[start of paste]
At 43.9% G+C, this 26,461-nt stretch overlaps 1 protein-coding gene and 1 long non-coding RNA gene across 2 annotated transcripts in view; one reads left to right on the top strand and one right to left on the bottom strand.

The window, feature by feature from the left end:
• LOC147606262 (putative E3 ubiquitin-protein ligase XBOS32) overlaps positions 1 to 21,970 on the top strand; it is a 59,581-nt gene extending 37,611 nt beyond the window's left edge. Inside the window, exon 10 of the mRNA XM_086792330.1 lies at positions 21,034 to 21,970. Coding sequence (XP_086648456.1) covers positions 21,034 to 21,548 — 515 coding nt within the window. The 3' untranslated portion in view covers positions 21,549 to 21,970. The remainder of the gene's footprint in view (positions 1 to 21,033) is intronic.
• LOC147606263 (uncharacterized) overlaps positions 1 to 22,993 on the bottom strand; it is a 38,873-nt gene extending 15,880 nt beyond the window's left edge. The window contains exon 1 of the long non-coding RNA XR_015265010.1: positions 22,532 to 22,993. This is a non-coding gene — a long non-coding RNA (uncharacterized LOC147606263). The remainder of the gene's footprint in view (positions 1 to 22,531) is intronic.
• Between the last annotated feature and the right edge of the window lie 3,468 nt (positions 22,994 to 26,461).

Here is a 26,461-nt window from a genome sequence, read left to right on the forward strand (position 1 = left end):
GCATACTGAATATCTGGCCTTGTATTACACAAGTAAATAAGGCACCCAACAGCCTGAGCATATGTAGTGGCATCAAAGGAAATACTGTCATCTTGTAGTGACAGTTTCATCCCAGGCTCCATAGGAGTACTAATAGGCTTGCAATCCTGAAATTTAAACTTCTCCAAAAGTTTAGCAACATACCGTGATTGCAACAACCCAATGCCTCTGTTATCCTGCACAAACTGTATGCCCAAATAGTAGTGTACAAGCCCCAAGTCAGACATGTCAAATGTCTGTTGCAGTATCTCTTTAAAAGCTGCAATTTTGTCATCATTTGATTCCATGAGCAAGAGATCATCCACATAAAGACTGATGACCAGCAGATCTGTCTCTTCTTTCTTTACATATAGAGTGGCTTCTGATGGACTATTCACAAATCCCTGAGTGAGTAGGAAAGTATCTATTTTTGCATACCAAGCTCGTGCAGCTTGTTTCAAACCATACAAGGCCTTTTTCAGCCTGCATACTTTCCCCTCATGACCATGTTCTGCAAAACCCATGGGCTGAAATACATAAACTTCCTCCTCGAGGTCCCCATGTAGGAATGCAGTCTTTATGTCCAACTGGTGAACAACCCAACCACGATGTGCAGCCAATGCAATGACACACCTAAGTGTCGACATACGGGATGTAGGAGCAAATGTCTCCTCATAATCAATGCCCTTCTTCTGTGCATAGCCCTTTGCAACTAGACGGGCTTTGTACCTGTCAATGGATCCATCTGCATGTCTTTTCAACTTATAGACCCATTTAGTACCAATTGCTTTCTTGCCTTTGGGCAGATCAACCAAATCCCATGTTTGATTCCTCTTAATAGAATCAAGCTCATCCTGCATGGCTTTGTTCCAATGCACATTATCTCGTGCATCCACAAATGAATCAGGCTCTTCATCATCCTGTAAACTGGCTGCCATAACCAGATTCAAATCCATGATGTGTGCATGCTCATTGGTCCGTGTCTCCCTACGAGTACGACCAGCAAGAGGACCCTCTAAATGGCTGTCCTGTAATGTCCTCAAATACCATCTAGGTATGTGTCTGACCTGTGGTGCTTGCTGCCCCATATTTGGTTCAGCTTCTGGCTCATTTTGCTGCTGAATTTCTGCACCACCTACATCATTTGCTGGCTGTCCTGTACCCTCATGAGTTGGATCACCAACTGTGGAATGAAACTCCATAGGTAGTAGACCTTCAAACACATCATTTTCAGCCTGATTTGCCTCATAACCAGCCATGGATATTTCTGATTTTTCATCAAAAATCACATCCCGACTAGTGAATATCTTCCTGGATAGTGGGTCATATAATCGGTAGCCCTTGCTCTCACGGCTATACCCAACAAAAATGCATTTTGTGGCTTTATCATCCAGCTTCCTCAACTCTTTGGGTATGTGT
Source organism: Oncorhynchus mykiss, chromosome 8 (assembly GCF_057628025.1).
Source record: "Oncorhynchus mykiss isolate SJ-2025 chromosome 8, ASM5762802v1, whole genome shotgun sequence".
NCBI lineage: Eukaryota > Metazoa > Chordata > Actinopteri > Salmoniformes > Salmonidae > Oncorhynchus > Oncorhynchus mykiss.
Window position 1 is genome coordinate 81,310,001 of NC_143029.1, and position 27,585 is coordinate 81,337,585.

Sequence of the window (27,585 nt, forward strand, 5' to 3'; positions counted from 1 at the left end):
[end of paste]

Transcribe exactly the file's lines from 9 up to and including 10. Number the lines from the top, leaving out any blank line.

Source record: "Oncorhynchus mykiss isolate SJ-2025 chromosome 8, ASM5762802v1, whole genome shotgun sequence".
NCBI lineage: Eukaryota > Metazoa > Chordata > Actinopteri > Salmoniformes > Salmonidae > Oncorhynchus > Oncorhynchus mykiss.